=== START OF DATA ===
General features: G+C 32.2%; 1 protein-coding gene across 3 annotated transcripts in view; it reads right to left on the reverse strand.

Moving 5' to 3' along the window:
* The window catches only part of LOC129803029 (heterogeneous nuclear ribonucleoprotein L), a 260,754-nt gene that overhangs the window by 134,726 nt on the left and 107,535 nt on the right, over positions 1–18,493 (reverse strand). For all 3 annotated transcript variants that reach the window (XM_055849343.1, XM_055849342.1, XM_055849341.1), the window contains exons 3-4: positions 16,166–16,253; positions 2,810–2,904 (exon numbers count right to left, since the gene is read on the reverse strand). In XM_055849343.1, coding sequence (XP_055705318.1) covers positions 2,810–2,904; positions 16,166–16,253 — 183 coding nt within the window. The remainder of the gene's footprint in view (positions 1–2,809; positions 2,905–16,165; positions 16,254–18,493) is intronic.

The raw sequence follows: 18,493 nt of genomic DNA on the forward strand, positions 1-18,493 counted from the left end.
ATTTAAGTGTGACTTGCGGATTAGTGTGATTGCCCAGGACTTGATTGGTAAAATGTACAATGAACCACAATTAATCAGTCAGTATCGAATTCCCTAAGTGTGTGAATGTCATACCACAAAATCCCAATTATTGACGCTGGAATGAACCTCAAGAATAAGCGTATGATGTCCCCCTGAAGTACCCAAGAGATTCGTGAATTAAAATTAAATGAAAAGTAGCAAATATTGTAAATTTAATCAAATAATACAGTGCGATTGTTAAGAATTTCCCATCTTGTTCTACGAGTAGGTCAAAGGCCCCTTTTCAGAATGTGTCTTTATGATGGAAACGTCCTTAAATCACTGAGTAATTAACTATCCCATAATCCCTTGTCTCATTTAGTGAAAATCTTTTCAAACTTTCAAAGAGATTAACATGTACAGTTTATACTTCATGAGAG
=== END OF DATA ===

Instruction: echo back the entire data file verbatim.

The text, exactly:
General features: G+C 32.2%; 1 protein-coding gene across 3 annotated transcripts in view; it reads right to left on the reverse strand.

Moving 5' to 3' along the window:
* The window catches only part of LOC129803029 (heterogeneous nuclear ribonucleoprotein L), a 260,754-nt gene that overhangs the window by 134,726 nt on the left and 107,535 nt on the right, over positions 1–18,493 (reverse strand). For all 3 annotated transcript variants that reach the window (XM_055849343.1, XM_055849342.1, XM_055849341.1), the window contains exons 3-4: positions 16,166–16,253; positions 2,810–2,904 (exon numbers count right to left, since the gene is read on the reverse strand). In XM_055849343.1, coding sequence (XP_055705318.1) covers positions 2,810–2,904; positions 16,166–16,253 — 183 coding nt within the window. The remainder of the gene's footprint in view (positions 1–2,809; positions 2,905–16,165; positions 16,254–18,493) is intronic.

The raw sequence follows: 18,493 nt of genomic DNA on the forward strand, positions 1-18,493 counted from the left end.
ATTTAAGTGTGACTTGCGGATTAGTGTGATTGCCCAGGACTTGATTGGTAAAATGTACAATGAACCACAATTAATCAGTCAGTATCGAATTCCCTAAGTGTGTGAATGTCATACCACAAAATCCCAATTATTGACGCTGGAATGAACCTCAAGAATAAGCGTATGATGTCCCCCTGAAGTACCCAAGAGATTCGTGAATTAAAATTAAATGAAAAGTAGCAAATATTGTAAATTTAATCAAATAATACAGTGCGATTGTTAAGAATTTCCCATCTTGTTCTACGAGTAGGTCAAAGGCCCCTTTTCAGAATGTGTCTTTATGATGGAAACGTCCTTAAATCACTGAGTAATTAACTATCCCATAATCCCTTGTCTCATTTAGTGAAAATCTTTTCAAACTTTCAAAGAGATTAACATGTACAGTTTATACTTCATGAGAG